Send the link below via email or IMCopy
Present to your audienceStart remote presentation
- Invited audience members will follow you as you navigate and present
- People invited to a presentation do not need a Prezi account
- This link expires 10 minutes after you close the presentation
- A maximum of 30 users can follow your presentation
- Learn more about this feature in our knowledge base article
Online Music Trading
Transcript of Online Music Trading
Introduction CON FiLE SHARING Negative Effects on the Music Industry PRO FILE SHARING ERICA HARREVELD As illegal online music downloads increase, so do CD sales.
Samplers, another term for illegal downloaders, tend to illegally obtain just a couple songs from a CD, and if they like it, they legally purchase the whole album, thus "sampling." "Our research shows that only 45 percent of music files downloaded in the United States come from computers in the U.S. More than 100 countries supply files to the U.S. file-sharing community, and many of these countries do not have strong records of protecting copyrighted materials. The RIAA does not stand a chance to implement an effective legal strategy in all these countries."
Essencially, the stratagies in other countries has been if you can't beat them, join them. Instead of shutting down these sites, the music industry has started to appeal to the samplers by having their albums previewed on their websites for free, hoping they will like it and then purchase it legally.
MUSIC TRADING ENHANCES THE FUTURE OF MUSIC Conclusion THREATENS THE FUTURE OF MUSIC "Contrary to the alarming claims of the music industry, illegal peer-to-peer (P2P) file-sharing can actually boost compact disc (CD) sales. For example, research shows that a major segment of file-sharers, or "samplers," usually purchase an album on CD after downloading a few songs. It also demonstrates that P2P promotes albums as radio stations do: file-sharers typically download chart hits. It is recommended that music companies and record labels monitor P2P—instead of discouraging it—to devise new, effective promotional and marketing strategies."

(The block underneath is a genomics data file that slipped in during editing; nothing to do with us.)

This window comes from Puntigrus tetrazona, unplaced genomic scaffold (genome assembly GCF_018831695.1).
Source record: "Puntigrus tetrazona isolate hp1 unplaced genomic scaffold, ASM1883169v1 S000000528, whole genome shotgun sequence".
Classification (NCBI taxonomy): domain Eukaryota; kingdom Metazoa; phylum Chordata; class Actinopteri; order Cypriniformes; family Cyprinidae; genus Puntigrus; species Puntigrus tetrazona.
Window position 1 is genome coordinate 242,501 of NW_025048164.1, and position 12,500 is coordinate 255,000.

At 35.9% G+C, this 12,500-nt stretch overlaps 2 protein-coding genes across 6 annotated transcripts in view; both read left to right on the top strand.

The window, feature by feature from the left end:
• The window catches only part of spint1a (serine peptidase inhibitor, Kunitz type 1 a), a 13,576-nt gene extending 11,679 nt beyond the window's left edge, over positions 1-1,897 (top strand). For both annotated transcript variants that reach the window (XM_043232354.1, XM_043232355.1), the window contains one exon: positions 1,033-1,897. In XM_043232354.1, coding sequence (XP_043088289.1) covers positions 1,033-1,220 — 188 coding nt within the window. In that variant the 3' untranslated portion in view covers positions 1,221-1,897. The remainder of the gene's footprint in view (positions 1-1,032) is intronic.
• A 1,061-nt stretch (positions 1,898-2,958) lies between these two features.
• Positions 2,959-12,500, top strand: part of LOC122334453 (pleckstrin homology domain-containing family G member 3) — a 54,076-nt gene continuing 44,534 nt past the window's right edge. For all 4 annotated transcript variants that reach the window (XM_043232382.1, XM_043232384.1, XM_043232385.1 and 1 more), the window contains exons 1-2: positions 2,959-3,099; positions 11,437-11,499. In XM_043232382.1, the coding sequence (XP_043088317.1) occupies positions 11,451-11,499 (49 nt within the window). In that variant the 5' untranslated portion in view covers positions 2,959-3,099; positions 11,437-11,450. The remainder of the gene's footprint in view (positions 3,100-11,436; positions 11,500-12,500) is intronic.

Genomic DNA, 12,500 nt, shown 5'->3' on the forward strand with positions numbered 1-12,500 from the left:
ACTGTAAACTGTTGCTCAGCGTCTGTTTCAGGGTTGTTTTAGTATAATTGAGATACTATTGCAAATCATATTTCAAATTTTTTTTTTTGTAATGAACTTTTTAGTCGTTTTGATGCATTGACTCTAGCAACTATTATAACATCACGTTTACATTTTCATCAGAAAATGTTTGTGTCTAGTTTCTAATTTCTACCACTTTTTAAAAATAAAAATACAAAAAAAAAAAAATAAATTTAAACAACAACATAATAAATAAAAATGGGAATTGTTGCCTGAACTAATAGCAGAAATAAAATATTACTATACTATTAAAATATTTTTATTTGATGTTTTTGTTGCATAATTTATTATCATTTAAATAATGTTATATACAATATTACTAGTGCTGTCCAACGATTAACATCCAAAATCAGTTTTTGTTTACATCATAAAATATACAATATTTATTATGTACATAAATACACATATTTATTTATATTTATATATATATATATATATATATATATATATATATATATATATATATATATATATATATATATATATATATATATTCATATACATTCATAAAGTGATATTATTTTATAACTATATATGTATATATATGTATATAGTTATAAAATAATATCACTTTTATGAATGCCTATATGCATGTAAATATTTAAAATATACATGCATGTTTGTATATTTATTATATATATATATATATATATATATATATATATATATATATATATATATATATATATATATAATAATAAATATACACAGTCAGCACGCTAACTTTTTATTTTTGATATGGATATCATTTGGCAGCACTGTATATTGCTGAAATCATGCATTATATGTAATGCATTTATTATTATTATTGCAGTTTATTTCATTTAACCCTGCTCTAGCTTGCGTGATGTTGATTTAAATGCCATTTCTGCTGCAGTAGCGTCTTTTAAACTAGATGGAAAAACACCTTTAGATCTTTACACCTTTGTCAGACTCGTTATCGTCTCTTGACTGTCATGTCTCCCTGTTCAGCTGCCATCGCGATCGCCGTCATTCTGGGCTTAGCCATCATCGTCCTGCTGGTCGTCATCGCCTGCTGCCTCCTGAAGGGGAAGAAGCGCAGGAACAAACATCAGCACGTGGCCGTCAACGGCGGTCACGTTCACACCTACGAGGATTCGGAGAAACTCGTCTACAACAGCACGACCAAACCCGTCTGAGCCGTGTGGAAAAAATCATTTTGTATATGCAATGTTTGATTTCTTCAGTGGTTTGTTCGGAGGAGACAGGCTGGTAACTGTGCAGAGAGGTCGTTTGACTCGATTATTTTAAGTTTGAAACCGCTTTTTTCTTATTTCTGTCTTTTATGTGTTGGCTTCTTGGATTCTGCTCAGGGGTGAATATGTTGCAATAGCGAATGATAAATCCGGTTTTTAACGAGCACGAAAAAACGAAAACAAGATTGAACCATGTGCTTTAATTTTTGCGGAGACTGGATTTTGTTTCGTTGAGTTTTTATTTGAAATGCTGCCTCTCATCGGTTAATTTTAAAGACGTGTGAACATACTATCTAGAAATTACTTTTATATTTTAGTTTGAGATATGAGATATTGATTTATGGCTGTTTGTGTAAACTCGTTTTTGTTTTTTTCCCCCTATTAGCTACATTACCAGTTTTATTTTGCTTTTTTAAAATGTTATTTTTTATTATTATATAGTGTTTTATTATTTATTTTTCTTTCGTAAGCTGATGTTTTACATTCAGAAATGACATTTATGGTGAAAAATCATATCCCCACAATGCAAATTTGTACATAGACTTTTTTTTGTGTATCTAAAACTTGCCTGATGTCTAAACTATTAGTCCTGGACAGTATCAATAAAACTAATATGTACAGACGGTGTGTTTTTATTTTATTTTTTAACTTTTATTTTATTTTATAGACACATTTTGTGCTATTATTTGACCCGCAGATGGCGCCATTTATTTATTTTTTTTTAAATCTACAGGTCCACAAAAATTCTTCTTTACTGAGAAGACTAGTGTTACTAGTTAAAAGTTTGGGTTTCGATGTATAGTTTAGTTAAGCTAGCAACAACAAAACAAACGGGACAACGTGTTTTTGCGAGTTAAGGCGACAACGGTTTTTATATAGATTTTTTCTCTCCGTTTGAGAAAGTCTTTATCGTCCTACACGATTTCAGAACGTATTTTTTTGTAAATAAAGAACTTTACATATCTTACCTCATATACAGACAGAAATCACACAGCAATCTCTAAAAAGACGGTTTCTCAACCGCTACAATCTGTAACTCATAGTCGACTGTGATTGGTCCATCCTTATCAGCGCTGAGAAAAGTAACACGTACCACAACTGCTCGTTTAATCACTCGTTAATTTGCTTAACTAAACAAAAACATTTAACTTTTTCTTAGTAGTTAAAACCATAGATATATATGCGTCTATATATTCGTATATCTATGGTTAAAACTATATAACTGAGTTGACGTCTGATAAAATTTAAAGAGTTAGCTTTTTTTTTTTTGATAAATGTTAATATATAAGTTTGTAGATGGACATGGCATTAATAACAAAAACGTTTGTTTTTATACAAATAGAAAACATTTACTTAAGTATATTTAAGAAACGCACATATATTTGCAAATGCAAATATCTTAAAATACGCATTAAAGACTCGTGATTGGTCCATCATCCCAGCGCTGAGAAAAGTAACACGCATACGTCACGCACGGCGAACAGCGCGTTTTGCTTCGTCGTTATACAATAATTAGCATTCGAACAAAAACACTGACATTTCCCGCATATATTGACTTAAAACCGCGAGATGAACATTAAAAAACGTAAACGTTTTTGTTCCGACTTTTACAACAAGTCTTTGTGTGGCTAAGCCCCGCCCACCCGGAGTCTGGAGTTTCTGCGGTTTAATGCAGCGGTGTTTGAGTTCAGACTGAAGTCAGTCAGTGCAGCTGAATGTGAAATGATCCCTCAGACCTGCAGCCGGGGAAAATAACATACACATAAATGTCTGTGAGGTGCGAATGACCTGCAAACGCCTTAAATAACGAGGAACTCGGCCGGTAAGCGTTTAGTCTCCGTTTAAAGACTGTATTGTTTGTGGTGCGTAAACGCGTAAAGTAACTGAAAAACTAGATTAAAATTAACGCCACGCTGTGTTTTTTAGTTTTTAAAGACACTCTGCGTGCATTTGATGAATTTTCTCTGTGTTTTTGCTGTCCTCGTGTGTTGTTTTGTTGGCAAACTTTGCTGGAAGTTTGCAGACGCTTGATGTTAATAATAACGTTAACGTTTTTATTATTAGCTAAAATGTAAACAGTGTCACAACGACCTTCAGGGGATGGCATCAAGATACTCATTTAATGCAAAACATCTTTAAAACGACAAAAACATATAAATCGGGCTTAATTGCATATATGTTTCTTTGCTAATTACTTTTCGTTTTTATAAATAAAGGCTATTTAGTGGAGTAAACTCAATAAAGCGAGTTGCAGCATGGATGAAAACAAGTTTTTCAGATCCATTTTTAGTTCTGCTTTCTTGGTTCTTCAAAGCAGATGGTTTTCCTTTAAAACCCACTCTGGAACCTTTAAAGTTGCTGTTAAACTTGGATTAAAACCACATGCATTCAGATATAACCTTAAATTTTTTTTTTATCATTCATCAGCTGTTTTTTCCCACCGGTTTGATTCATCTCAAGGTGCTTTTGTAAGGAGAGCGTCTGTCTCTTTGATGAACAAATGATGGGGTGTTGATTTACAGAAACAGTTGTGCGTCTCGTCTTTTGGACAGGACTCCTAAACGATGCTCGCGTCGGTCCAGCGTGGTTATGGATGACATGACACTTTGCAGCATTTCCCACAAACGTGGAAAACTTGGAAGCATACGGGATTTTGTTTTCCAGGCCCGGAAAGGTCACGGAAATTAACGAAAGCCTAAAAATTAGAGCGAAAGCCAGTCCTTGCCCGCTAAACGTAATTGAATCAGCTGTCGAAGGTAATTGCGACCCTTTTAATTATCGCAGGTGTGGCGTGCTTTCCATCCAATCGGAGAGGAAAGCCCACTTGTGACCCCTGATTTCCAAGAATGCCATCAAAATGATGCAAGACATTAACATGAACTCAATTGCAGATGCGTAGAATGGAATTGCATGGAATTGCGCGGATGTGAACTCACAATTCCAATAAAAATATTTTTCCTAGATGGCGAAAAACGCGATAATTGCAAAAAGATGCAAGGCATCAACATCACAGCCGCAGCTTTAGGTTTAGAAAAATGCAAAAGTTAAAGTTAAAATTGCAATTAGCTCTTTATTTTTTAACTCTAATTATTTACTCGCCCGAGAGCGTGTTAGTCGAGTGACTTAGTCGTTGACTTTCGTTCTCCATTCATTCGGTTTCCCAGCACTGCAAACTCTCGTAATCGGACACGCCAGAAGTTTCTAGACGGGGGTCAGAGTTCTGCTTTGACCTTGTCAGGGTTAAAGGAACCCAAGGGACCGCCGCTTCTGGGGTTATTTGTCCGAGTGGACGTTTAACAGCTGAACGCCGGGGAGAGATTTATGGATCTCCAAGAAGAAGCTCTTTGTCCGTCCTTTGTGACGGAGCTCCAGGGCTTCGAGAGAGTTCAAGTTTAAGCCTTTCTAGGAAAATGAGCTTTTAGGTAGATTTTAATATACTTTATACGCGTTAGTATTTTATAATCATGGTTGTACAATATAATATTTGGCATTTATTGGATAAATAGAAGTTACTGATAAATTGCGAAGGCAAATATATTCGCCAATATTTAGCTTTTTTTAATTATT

According to Sean Silverthorne, the editor of HBS Working Knowledge, the publication for Harvard Business School.
"The unauthorized sharing of MP3s and other copyrighted digital music files is piracy. It amounts to stealing music and copyright infringement. This includes uploading and downloading copyrighted music through peer-to-peer (P2P) services, making and giving away copies of albums on compact disc (CD), and even e-mailing MP3s to your friends without the permission of the copyright holders. Because of the serious nature of these crimes, those who engage in illegal file-sharing and are found guilty may face huge fines and possible time in prison. Technology today may make it easy—and tempting—to share and get music for free, but it is illegal and harms the music industry."
According to the Recording Industry Association of America (RIAA), the trade group that represents the U.S. recording industry.
The Internet and other new electronic communications media have transformed the way people obtain and listen to recorded music. The fact that individuals can easily and cheaply download music files onto computers, MP3 players, and other devices has cut earnings for the recording industry, causing massive layoffs and restructuring of companies. Artists, too, face challenges as revenues from recordings drop. Although some in the industry view online music trading as a negative development, others see various benefits to distributing music through the Internet.
In online music trading, people share audio files that they have stored on computers or other devices, making them available to others. File sharing is not illegal unless it violates copyright laws. The recording industry has brought numerous lawsuits against online services and individuals for illegally sharing music files, but has also recognized that file sharing will continue and has entered agreements with services that provide legal access to digital music files.
Although not seen while downloading music, the FBI Anti-Piracy Warning does apply to music trading. If you know not to do it with movies, why would you do it with music? When initially introduced, file sharing websites took a toll on the music industry's overall profits.
Many music groups and labels have been forced to go to court in order to defend their right to their profits, which has left a bad taste in most artist's mouths with file sharing websites.
Although presently file sharing is not affecting the music industry, many executives fear that as technology develops it will be even easier to access these music files, and CD sales will drop exponentially. Even though the effects of file sharing on the internet have proved to not have greatly affected, many music sharing websites have been shut down due to copyright infringement and downloading this music is illegal. Works Cited "General Logon Page." Gale Error Page. Web. 28 Nov. 2011. <http://ic.galegroup.com/ic/ovic/ViewpointsDetailsPage/ViewpointsDetailsWindow?displayGroupName=Viewpoints>.
"General Logon Page." Gale Error Page. Web. 28 Nov. 2011. Opposing Viewpoints. "The Future of the Music Industry is Threatened."
"General Logon Page." Gale Error Page. Web. 28 Nov. 2011. Opposing Viewpoints. "File Sharing Helps the Future of the Music Industry."
"General Logon Page." Gale Error Page. Web. 28 Nov. 2011. Opposing Viewpoints. "Artist's Opinion on Muisc Sharing Websites."
"General Logon Page." Gale Error Page. Web. 28 Nov. 2011. Opposing Viewpoints. "Statistics on FIile Sharing."